It now appears that Hamleys, the vast and somewhat peculiar toy store whose flagship is in Regent Street, is to be flogged off to the French for £60m. When I was a kid I loved going through the tunnel that connected the back of the store to its annexe, and spent my time between there and Gamages (now torn down).
With Boots heading toward a Walmart sale and increasing amounts of London owned by Qataris, I wondered about the future of this ‘nation of shopkeepers’. Two scenarios present themselves;
The optimistic one is that by selling off the largest brands you allow overseas companies to concentrate on taking them global, leaving a new generation of entrepreneurs to create fresh start-ups in the UK.
The pessimistic one is that you doom the next generation to effectively being a nation of tenant farmers, employees hired to make money for overseas paymasters while never accumulating savings for themselves.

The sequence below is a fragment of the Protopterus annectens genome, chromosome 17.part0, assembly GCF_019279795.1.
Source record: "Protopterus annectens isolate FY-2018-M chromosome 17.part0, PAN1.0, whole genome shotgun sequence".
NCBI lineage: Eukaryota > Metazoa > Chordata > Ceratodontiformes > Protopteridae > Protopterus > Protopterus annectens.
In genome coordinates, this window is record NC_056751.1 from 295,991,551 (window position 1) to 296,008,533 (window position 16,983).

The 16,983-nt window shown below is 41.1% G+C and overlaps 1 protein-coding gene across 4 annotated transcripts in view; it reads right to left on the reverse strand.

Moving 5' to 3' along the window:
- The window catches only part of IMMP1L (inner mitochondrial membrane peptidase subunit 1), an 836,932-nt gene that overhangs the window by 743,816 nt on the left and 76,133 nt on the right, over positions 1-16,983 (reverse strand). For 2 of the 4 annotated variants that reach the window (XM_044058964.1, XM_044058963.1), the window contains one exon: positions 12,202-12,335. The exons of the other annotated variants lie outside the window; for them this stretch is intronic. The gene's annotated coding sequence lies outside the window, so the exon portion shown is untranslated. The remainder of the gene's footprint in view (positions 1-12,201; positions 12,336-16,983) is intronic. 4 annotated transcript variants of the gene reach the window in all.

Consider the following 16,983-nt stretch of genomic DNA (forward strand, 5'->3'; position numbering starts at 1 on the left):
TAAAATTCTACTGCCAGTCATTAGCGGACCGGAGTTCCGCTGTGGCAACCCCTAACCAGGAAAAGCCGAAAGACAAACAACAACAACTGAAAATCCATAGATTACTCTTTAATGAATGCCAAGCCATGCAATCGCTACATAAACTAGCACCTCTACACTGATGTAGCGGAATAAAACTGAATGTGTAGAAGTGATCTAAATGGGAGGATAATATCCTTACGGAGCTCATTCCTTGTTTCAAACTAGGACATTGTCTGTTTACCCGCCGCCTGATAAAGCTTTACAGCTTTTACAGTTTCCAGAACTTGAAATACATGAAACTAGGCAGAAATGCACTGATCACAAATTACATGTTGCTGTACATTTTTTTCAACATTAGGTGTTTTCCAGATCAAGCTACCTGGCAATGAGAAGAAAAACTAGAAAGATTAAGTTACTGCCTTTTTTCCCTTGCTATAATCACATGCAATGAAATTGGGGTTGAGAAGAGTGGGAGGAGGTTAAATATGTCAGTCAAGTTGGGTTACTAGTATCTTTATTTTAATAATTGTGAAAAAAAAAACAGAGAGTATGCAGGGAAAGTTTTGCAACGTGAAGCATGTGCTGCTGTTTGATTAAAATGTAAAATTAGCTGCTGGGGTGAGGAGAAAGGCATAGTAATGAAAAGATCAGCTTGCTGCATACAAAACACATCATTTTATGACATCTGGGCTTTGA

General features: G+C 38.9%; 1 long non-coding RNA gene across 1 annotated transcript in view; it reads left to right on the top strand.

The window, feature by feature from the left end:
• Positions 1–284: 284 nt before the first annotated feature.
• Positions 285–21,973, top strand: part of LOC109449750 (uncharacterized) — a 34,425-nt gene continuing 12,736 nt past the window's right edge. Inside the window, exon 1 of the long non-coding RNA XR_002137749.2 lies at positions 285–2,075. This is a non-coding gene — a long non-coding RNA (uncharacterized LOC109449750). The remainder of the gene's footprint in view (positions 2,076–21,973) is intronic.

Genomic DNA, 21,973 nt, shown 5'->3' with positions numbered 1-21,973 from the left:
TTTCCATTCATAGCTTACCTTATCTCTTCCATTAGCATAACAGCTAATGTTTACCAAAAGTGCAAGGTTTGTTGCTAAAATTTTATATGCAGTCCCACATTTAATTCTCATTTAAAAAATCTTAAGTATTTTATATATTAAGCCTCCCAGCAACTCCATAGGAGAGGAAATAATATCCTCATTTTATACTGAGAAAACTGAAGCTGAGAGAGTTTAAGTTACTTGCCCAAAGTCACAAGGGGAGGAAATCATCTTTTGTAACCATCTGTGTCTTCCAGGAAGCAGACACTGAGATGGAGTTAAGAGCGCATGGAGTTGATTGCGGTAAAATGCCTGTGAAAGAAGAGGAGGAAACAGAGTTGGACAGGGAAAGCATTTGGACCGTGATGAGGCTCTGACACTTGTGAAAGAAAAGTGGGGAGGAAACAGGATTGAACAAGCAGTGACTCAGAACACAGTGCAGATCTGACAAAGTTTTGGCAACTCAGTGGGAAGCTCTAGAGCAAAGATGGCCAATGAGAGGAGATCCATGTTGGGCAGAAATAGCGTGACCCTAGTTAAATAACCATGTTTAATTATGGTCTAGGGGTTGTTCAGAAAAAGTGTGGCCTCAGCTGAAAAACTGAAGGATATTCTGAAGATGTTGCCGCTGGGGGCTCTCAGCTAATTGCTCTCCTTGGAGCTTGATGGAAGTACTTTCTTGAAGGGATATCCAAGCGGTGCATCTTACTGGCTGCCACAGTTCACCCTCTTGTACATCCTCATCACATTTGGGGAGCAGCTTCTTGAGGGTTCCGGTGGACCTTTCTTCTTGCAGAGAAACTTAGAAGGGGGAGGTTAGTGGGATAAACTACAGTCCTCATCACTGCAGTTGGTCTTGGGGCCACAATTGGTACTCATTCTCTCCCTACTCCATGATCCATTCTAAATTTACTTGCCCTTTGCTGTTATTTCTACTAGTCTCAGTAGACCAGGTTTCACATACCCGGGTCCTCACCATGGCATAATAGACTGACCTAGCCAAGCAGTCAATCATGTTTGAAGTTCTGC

The answer is probably a bit of both, but the UK has a reputation for innovation, and the fightback by small brands and independent shops is very evident on London streets.
The biggest problem now is how to sell volume in areas of high rents. Our local hardware shop, a family business, is closing down after 40 years, leaving the West End with just one such shop that I know of, compared to the fifty billion T-shirt and shoe shops nobody needs. But how do you make money from the sale of a bolt or a tube of glue?